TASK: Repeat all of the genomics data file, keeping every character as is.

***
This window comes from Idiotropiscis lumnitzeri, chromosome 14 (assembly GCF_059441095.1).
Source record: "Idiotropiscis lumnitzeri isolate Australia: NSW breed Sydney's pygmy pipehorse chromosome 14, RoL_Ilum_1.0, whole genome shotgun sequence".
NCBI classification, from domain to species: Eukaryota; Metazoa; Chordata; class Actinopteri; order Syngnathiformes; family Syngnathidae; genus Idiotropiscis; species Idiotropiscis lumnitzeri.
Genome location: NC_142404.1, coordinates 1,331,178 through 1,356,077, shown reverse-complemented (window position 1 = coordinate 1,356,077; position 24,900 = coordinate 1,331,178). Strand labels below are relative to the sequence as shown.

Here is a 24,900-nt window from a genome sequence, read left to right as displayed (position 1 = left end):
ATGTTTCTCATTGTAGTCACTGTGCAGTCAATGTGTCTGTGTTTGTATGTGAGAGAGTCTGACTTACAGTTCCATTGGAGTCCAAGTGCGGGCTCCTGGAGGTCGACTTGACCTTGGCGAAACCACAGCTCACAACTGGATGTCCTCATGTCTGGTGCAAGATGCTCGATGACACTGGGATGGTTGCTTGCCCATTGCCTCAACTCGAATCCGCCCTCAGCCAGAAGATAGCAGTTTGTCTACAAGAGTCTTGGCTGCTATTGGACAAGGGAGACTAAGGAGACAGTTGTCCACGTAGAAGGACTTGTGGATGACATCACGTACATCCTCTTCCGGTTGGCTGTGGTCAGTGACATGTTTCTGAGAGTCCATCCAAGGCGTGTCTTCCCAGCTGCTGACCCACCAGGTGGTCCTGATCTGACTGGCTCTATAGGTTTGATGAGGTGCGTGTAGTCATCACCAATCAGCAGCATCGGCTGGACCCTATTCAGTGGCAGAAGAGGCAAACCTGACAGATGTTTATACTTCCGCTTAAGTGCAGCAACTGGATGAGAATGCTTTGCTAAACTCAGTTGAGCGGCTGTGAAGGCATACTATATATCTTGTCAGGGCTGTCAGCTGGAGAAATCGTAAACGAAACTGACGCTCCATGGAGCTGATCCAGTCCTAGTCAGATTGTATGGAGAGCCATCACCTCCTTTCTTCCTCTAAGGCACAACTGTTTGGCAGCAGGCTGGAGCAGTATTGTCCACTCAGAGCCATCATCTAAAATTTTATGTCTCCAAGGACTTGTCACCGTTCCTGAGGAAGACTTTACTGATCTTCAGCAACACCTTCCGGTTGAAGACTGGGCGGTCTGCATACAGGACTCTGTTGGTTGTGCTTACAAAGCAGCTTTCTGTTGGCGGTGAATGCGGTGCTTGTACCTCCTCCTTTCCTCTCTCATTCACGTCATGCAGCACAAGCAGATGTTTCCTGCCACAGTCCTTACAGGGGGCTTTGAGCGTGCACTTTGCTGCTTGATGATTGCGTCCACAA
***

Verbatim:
This window comes from Idiotropiscis lumnitzeri, chromosome 14 (assembly GCF_059441095.1).
Source record: "Idiotropiscis lumnitzeri isolate Australia: NSW breed Sydney's pygmy pipehorse chromosome 14, RoL_Ilum_1.0, whole genome shotgun sequence".
NCBI classification, from domain to species: Eukaryota; Metazoa; Chordata; class Actinopteri; order Syngnathiformes; family Syngnathidae; genus Idiotropiscis; species Idiotropiscis lumnitzeri.
Genome location: NC_142404.1, coordinates 1,331,178 through 1,356,077, shown reverse-complemented (window position 1 = coordinate 1,356,077; position 24,900 = coordinate 1,331,178). Strand labels below are relative to the sequence as shown.

Here is a 24,900-nt window from a genome sequence, read left to right as displayed (position 1 = left end):
ATGTTTCTCATTGTAGTCACTGTGCAGTCAATGTGTCTGTGTTTGTATGTGAGAGAGTCTGACTTACAGTTCCATTGGAGTCCAAGTGCGGGCTCCTGGAGGTCGACTTGACCTTGGCGAAACCACAGCTCACAACTGGATGTCCTCATGTCTGGTGCAAGATGCTCGATGACACTGGGATGGTTGCTTGCCCATTGCCTCAACTCGAATCCGCCCTCAGCCAGAAGATAGCAGTTTGTCTACAAGAGTCTTGGCTGCTATTGGACAAGGGAGACTAAGGAGACAGTTGTCCACGTAGAAGGACTTGTGGATGACATCACGTACATCCTCTTCCGGTTGGCTGTGGTCAGTGACATGTTTCTGAGAGTCCATCCAAGGCGTGTCTTCCCAGCTGCTGACCCACCAGGTGGTCCTGATCTGACTGGCTCTATAGGTTTGATGAGGTGCGTGTAGTCATCACCAATCAGCAGCATCGGCTGGACCCTATTCAGTGGCAGAAGAGGCAAACCTGACAGATGTTTATACTTCCGCTTAAGTGCAGCAACTGGATGAGAATGCTTTGCTAAACTCAGTTGAGCGGCTGTGAAGGCATACTATATATCTTGTCAGGGCTGTCAGCTGGAGAAATCGTAAACGAAACTGACGCTCCATGGAGCTGATCCAGTCCTAGTCAGATTGTATGGAGAGCCATCACCTCCTTTCTTCCTCTAAGGCACAACTGTTTGGCAGCAGGCTGGAGCAGTATTGTCCACTCAGAGCCATCATCTAAAATTTTATGTCTCCAAGGACTTGTCACCGTTCCTGAGGAAGACTTTACTGATCTTCAGCAACACCTTCCGGTTGAAGACTGGGCGGTCTGCATACAGGACTCTGTTGGTTGTGCTTACAAAGCAGCTTTCTGTTGGCGGTGAATGCGGTGCTTGTACCTCCTCCTTTCCTCTCTCATTCACGTCATGCAGCACAAGCAGATGTTTCCTGCCACAGTCCTTACAGGGGGCTTTGAGCGTGCACTTTGCTGCTTGATGATTGCGTCCACAA